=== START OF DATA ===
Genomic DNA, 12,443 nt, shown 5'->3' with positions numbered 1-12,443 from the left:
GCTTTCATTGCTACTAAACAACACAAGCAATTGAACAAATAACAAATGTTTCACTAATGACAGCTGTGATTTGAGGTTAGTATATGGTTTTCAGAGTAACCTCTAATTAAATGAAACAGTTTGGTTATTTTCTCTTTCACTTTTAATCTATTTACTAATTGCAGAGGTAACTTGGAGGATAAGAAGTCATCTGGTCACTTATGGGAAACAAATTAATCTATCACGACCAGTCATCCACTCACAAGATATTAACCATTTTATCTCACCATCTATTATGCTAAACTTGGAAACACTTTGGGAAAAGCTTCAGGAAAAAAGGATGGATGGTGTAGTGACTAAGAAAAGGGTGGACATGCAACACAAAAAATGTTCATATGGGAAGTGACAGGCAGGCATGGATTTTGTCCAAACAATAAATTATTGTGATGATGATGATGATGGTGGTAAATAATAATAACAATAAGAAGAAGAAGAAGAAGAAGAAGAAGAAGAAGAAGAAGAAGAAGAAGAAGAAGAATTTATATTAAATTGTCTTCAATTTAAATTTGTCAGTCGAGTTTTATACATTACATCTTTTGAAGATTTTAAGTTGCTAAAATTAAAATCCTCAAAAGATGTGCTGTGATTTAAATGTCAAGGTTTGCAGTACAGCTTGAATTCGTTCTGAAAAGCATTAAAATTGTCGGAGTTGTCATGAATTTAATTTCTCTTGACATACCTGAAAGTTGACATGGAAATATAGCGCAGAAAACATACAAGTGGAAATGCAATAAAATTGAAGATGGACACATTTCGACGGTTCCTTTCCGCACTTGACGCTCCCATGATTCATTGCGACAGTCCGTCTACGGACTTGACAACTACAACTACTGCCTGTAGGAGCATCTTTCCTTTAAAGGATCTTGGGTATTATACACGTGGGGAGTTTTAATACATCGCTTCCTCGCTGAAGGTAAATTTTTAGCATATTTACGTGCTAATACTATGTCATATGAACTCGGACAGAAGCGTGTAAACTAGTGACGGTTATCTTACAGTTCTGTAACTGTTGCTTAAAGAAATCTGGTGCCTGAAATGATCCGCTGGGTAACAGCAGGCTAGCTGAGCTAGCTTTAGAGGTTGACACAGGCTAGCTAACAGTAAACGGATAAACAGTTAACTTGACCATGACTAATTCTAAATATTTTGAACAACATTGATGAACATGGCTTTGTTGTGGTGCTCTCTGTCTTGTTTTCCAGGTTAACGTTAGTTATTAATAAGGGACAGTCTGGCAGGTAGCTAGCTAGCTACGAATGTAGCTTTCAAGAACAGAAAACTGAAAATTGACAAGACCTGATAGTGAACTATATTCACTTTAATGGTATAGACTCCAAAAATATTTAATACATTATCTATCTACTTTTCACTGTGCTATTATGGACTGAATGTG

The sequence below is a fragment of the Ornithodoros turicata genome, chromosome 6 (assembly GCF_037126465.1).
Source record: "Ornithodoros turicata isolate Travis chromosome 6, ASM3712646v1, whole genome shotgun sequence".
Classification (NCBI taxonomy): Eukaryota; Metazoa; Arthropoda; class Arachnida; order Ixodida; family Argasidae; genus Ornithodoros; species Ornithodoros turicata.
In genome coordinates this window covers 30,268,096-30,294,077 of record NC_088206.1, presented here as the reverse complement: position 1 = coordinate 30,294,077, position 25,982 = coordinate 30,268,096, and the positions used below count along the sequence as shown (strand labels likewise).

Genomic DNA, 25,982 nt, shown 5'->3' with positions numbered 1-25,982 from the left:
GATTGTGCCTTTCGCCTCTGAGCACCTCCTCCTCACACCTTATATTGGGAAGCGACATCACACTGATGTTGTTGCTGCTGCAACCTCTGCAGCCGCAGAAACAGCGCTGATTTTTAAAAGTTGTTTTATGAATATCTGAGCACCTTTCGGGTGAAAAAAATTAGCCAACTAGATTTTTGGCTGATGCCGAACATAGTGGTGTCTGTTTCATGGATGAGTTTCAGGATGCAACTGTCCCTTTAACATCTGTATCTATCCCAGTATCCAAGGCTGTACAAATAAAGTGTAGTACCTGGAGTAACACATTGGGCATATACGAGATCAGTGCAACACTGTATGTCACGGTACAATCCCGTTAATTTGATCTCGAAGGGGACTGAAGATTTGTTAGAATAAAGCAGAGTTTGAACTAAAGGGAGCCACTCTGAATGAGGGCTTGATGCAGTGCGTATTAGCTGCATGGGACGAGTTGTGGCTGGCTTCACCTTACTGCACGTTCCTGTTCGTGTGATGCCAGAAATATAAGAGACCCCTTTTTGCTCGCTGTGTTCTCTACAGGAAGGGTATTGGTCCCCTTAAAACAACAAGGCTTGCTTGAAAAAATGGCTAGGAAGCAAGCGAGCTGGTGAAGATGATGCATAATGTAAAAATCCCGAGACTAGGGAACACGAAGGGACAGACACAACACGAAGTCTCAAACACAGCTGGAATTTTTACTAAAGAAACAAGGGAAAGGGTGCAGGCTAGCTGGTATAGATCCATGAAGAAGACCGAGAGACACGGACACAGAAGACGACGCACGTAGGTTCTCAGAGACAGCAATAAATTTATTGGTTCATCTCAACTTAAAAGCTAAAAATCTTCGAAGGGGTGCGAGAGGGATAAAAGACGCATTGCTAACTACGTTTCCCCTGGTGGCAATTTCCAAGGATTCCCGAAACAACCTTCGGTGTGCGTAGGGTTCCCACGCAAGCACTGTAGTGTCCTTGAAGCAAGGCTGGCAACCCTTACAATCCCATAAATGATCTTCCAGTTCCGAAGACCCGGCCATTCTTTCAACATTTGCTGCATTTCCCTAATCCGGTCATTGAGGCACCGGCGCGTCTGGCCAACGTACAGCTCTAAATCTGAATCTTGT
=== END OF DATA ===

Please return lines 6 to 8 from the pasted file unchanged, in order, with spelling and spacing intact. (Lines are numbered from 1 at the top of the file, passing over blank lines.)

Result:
In genome coordinates this window covers 30,268,096-30,294,077 of record NC_088206.1, presented here as the reverse complement: position 1 = coordinate 30,294,077, position 25,982 = coordinate 30,268,096, and the positions used below count along the sequence as shown (strand labels likewise).

Genomic DNA, 25,982 nt, shown 5'->3' with positions numbered 1-25,982 from the left:
GATTGTGCCTTTCGCCTCTGAGCACCTCCTCCTCACACCTTATATTGGGAAGCGACATCACACTGATGTTGTTGCTGCTGCAACCTCTGCAGCCGCAGAAACAGCGCTGATTTTTAAAAGTTGTTTTATGAATATCTGAGCACCTTTCGGGTGAAAAAAATTAGCCAACTAGATTTTTGGCTGATGCCGAACATAGTGGTGTCTGTTTCATGGATGAGTTTCAGGATGCAACTGTCCCTTTAACATCTGTATCTATCCCAGTATCCAAGGCTGTACAAATAAAGTGTAGTACCTGGAGTAACACATTGGGCATATACGAGATCAGTGCAACACTGTATGTCACGGTACAATCCCGTTAATTTGATCTCGAAGGGGACTGAAGATTTGTTAGAATAAAGCAGAGTTTGAACTAAAGGGAGCCACTCTGAATGAGGGCTTGATGCAGTGCGTATTAGCTGCATGGGACGAGTTGTGGCTGGCTTCACCTTACTGCACGTTCCTGTTCGTGTGATGCCAGAAATATAAGAGACCCCTTTTTGCTCGCTGTGTTCTCTACAGGAAGGGTATTGGTCCCCTTAAAACAACAAGGCTTGCTTGAAAAAATGGCTAGGAAGCAAGCGAGCTGGTGAAGATGATGCATAATGTAAAAATCCCGAGACTAGGGAACACGAAGGGACAGACACAACACGAAGTCTCAAACACAGCTGGAATTTTTACTAAAGAAACAAGGGAAAGGGTGCAGGCTAGCTGGTATAGATCCATGAAGAAGACCGAGAGACACGGACACAGAAGACGACGCACGTAGGTTCTCAGAGACAGCAATAAATTTATTGGTTCATCTCAACTTAAAAGCTAAAAATCTTCGAAGGGGTGCGAGAGGGATAAAAGACGCATTGCTAACTACGTTTCCCCTGGTGGCAATTTCCAAGGATTCCCGAAACAACCTTCGGTGTGCGTAGGGTTCCCACGCAAGCACTGTAGTGTCCTTGAAGCAAGGCTGGCAACCCTTACAATCCCATAAATGATCTTCCAGTTCCGAAGACCCGGCCATTCTTTCAACATTTGCTGCATTTCCCTAATCCGGTCATTGAGGCACCGGCGCGTCTGGCCAACGTACAGCTCTAAATCTGAATCTTGT